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An app filled with splendid features coupled with a poor UX is an invitation to frustration. To be clear, the UX tips in this post are not revolutionary or groundbreaking. In fact, we assume that you know most of this stuff already, but as it happens to all of us for one reason or another, we overlook or neglect crucial UX design considerations from time to time.
So, for that reason, here are some tips that will help enhance your app’s UX. You will also see a few examples of apps that demonstrate each UX design tip.
We all are different, so why should the UX be one-size-fits-all? Your app should be aware of my personal preferences. Take full advantage of all data you have access to and use it to give me a customized experience. For example, a travel app displays the appropriate information to its users before they even ask, because they have learned their users’ preferences through data such as geolocation, usage, and app settings. Making my way through information irrelevant to me is a waste of time.
An example of adaptive UX
When we search for a restaurant by its name, Google Search determines our geolocation and then shows us results that are nearby. That is why it does not show us Starbucks in Thailand while we are in San Francisco.
For me, it is quick and seamless and that’s what good user experience design is all about. However, even though it may appear simple to us, behind the scene, the app determines a few things. First, it determines that my search query is a restaurant (whether I say it or not), then it looks for it near my location, and then present the relevant info on a map.
Don’t stuff your users with unnecessary and unwanted notifications. Being senseless with your app notifications makes your app look needy. Any app that abuses notification is likely to end up like all those Candy Crush requests we used to get every now and then from our friends.
An example of notification abuse I just experienced was through a game, which was sending me notifications about all the in-app purchases available to me. Ultimately, I deleted that game.
An example of a good notification UX
Twitter is a fast way to communicate online, it also has a wonderful UX. It has some of the most granular notification settings. Even the simple options have sub-options of their own. This way, I can tailor my Twitter notifications based on my personal preferences. Moreover, there’s a master toggle for muting all notifications at once (without messing up each setting). Apart from the app, Twitter’s notification emails feature has a simple, one-click unsubscribe.
Having no content to display is poor, but a ton of content with no way to navigate can be just as poor. Content that isn’t viewed is content that doesn’t exist. Without a smart search interface, as a user, I’m left defenseless against the heap of status updates, user profiles, and new uploads.
However, not all search interfaces are created equal. A page filled with low-quality search results with a lack of filters is just as bad as not having a search feature at all. Your customized, groundbreaking app needs a customizable, groundbreaking search feature too.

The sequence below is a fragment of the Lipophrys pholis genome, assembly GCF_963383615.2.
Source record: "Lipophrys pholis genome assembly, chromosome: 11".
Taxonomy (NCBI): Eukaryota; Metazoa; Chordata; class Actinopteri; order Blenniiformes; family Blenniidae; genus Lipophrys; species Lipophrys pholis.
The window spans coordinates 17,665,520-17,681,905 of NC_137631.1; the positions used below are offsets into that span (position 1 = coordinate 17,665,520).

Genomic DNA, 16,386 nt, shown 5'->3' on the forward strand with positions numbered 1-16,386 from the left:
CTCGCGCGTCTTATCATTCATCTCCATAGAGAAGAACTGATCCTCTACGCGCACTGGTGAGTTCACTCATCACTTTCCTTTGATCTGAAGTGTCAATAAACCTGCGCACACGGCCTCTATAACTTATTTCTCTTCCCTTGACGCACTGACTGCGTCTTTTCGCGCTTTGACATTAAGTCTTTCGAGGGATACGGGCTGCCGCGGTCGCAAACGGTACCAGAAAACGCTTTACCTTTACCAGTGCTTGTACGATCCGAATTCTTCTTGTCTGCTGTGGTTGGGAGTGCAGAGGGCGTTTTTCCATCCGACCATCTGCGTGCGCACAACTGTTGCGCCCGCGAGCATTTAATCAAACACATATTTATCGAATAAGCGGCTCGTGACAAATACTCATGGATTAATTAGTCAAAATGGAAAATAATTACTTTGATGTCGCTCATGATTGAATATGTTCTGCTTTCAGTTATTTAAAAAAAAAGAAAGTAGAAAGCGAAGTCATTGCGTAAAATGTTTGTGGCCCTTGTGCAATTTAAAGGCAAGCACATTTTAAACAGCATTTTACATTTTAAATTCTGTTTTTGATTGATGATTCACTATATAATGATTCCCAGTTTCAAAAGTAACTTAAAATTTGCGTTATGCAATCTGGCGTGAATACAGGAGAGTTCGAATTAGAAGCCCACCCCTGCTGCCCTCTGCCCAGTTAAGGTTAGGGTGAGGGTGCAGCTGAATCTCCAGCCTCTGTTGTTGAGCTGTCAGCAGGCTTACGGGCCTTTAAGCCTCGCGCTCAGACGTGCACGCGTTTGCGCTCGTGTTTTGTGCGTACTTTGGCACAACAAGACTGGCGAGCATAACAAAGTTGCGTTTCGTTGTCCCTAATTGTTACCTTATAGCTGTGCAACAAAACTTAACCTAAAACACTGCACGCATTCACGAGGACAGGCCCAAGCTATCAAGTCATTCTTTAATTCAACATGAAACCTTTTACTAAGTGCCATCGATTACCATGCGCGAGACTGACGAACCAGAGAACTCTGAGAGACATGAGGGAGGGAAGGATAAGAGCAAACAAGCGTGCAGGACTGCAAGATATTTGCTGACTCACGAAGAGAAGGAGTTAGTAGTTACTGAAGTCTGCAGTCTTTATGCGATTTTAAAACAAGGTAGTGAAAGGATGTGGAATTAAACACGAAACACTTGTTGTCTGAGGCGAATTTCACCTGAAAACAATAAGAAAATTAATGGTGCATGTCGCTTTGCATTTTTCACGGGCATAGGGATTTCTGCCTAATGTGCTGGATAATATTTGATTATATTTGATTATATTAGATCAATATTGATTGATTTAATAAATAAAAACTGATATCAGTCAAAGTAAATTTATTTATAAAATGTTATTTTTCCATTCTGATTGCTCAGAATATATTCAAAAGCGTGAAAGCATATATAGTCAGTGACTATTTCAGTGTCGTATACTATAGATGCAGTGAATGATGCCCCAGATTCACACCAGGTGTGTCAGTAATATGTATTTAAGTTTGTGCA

An example of excellent search UX
Google Photos has recently introduced a wonderful way to search your archives. When users search for images that have been backed up by Google Photos, they experience something magical. All photos are automatically organized by keywords that nobody has entered manually. Google just somehow manages to learn about what’s being shown in each photo. Apart from the big-brother concerns, this is an awesome UX design while searching your photos.
User onboarding is a process which guides users through the intial setup process as soon as they first open it. The rule of thumb while creating this experience is to treat your new users with a VIP status.
Usually referred as first-run experience, on-boarding should start immediately after a user opens the app for the first time.
Leaving new users with an empty screen and with no directions creates a terrible first impression. Consider Instagram with no photos when you launch it, or Twitter with no tweets to read. The solution is simple and straightforward, take the time needed to design for the blank slate. It may sound simple, but so many apps fumble with user onboarding.
An example of an onboarding UX
Slack is a wonderful communication platform designed for teams. When a new user signs in, they instantly get a message from a playfully helpful “robot” named Slackbot.
Slackbot offers a tour to the key parts of the platform, right from within the platform. This quick on-boarding process enables users to use the app instantly.
Moreover, answering questions from a playful Slackbot is far more engaging than just filling out some plain and old-school web form for name, location etc.
To keep things simple and clean Slack offers just 2-3 key tips per session, breaking things out for a pleasant on-boarding experience.
In this post, we have discussed a couple of areas which we think can drastically improve an app’s user experience. This is not groundbreaking, as we have said earlier, however, if you are looking to enhance your app’s overall UX, you can use these areas as a good starting point.